This was an interesting project for me. I absolutely love squash, and pumpkin is a really rich type of squash. It is so much fun to cook with, and it is a great exercise in sustainability. I was looking into curry recipes that use pumpkin and so many of them were wasteful recipes- instructing the cook to “discard pumpkin skin” and just throw away those absolutely delicious pumpkin seeds. To me, there is absolutely no reason not to use every bit of this delicious squash. So, I made my own recipe, and decided to use as much of the pumpkin as I possibly could so that nothing would be wasted unneccessarily.
Also, many recipes call for the pumpkin to be roasted lightly and then skinned and cooked down. I decided instead to roast the pumpkin for a longer amount of time, at a higher temperature, in order to caramelize the skin a bit and add it into the soup as well.
Bringing these bad boys home from the grocery store was a bit of a feat. I chose them carefully from a giant bin in Whole Foods, trying to find the cutest, smallest pumpkins I could. After all, I wanted to make soup for two and maybe a few frozen servings- not soup for the whole country!
Turns out, these two pumpkins alone made about 10 servings of soup with some leftover for homemade pumpkin puree (which I later recycled into delicious pumpkin pancakes!). Aside from being much better for the environment, recipes like this are also extraordinarily economical because of how little it takes to make so much food!
Anyways, I started by placing my new friends on a baking sheet and popping them into a hot oven for about half an hour. I just wasn’t up to the task of butchering raw pumpkin, as I have endured the workout that a butternut squash provides.
Once the pumpkin was slightly softened, I grabbed my best knife- which happens to be a Wüsthof (an absolutely incredible gift from my wonderful chef mom!).
I butchered these guys carefully: slicing them open, cutting out the core and stem, and cleaning the pulp and seeds out.
I discarded the pulp and stem- I know, I know, I promised this wasn’t wasteful! I just could not figure out how to incorporate them. I placed the pulp and seeds into a small bowl.
Then, I started the process of dicing the pumpkin into rather large chunks for roasting. It always helps to have friends in the kitchen for tasks like this. For one, the amount of meat inside two pumpkins is shocking, and definitely takes a while to process. Secondly, cooking new and exciting kinds of food is an adventure, and adventures are always better when you have them with a friend!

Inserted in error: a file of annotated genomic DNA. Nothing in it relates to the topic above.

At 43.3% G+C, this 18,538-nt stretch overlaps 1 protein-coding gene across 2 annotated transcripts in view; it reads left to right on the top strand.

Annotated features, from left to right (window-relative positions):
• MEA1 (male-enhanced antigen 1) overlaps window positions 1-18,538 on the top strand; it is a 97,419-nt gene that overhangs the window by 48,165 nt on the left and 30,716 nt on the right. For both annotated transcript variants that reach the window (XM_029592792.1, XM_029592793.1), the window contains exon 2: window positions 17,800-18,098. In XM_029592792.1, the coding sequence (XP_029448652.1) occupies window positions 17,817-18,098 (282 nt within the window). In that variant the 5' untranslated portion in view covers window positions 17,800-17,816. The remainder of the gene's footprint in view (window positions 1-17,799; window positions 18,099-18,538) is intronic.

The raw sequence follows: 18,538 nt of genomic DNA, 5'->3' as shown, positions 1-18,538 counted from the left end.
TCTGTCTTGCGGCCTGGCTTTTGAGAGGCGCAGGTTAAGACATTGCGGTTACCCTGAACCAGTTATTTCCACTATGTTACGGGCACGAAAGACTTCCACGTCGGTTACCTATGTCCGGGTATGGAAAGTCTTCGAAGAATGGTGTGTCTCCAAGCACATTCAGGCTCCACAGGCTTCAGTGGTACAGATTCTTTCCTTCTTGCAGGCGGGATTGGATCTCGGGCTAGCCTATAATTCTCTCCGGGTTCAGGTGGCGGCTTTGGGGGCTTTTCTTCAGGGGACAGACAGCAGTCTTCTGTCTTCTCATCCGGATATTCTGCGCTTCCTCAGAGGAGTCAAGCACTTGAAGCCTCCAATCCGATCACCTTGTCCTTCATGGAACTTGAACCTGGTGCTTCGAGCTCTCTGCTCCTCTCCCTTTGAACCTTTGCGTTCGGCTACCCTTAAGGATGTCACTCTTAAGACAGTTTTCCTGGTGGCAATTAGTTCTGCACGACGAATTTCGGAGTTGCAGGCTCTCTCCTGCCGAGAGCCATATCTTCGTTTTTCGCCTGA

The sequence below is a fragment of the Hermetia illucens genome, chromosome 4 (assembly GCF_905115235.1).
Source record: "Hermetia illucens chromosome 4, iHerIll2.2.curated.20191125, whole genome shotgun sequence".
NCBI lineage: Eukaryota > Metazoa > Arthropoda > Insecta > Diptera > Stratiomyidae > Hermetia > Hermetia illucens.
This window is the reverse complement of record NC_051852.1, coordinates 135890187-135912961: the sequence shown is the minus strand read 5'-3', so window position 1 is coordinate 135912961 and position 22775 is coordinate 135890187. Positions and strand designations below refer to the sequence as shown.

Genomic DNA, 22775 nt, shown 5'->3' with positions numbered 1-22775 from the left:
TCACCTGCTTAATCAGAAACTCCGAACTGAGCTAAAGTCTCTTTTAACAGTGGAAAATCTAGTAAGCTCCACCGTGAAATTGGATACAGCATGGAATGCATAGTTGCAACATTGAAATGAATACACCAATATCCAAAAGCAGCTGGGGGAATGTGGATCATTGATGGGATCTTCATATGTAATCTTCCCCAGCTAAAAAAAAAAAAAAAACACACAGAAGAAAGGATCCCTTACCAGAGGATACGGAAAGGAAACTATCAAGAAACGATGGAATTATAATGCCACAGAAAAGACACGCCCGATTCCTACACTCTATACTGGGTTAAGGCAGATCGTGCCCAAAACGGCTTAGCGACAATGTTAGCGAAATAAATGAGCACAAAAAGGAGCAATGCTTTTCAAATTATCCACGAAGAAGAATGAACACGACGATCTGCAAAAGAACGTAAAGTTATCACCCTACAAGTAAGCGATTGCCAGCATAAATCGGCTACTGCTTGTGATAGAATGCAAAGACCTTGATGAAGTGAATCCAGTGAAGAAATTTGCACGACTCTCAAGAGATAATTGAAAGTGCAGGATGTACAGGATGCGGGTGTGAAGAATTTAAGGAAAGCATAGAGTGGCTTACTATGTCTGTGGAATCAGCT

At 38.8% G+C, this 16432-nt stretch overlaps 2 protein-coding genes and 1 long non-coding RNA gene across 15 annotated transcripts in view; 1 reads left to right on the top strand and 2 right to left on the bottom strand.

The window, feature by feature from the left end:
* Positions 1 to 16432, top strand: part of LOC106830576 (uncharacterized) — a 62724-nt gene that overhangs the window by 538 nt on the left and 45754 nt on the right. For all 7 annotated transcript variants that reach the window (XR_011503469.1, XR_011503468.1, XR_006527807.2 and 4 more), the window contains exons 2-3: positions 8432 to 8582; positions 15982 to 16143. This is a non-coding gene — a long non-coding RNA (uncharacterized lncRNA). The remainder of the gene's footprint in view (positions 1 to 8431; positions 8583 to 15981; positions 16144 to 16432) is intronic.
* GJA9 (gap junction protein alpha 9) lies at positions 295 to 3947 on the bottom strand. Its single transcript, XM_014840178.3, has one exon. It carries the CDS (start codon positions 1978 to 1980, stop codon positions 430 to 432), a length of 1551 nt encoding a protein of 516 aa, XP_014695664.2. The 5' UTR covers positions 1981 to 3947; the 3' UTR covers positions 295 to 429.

I splashed the diced pieces with olive oil, salt, and pepper. Then I let them roast in a very hot oven for about 45 minutes. They make your entire apartment smell incredible and really get you in the mood for Fall (in my opinion, even more than a pumpkin spice latte!).
While the pumpkin is cooking, I made a little stock base to add it to.
Freshly grated ginger adds the perfect spice to this kind of dish! It doesn’t overwhelm or add too much heat, but it does add a nice depth of flavor and it forms a perfect union with coconut! I went ahead and bought an entire ginger root so that I could have freshly grated ginger, and it may seem wasteful, but you can also boil it with water and make a great tea (albeit a strong one) that will cure almost any kind of stomach ache or nausea!
The stock was comprised of garlic, onions, ginger, coconut oil, curry paste, kaffir lime leaves, and a bit of lemongrass paste. It smelled incredible, and looked absolutely beautiful!
After cooking it down a bit, and letting it get even more fragrant, I started stirring it all together before adding in the pumpkin.
I added in the pumpkin with a bit of full-fat coconut milk, and let that simmer for a good while.
This is the point at which I got to work cleaning the pumpkin seeds and preparing them for toasting. You can make them two ways: cajun style (with salt, pepper, and cajun spices) or sweet (with butter, cinnamon, and sugar). I did half and half, since I had a crazy ton of seeds to work with.
You can dry them a bit and then stir them in with the seasoning.
Then, toast them in the same oven and even on the same pan. Toast until the seeds begin to get dark and caramelize.
The cajun style are shown above and the cinnamon are on the right. I sprinkled them over the soup, but also just kept them out for about a week as a nice, easy, and natural snack.
After the soup has simmered, blend it together in batches and it is ready to serve!
This was originally a guest post I created for Comparaboo’s blog. You can find the full recipe here.
For this recipe, I used all natural, vegan alternatives for everything. I enjoyed working with coconut oil and kaffir lime leaves the most! These were two, new ingredients for me and I am obsessed now! I just want to find more recipes that use these things!
This recipe does call for the use of a blender, in order to soupify the soup, but it is so worth it. The soup has such an incredibly rich flavor that freezes well and makes for a quick and easy (but still incredible) workday dinner!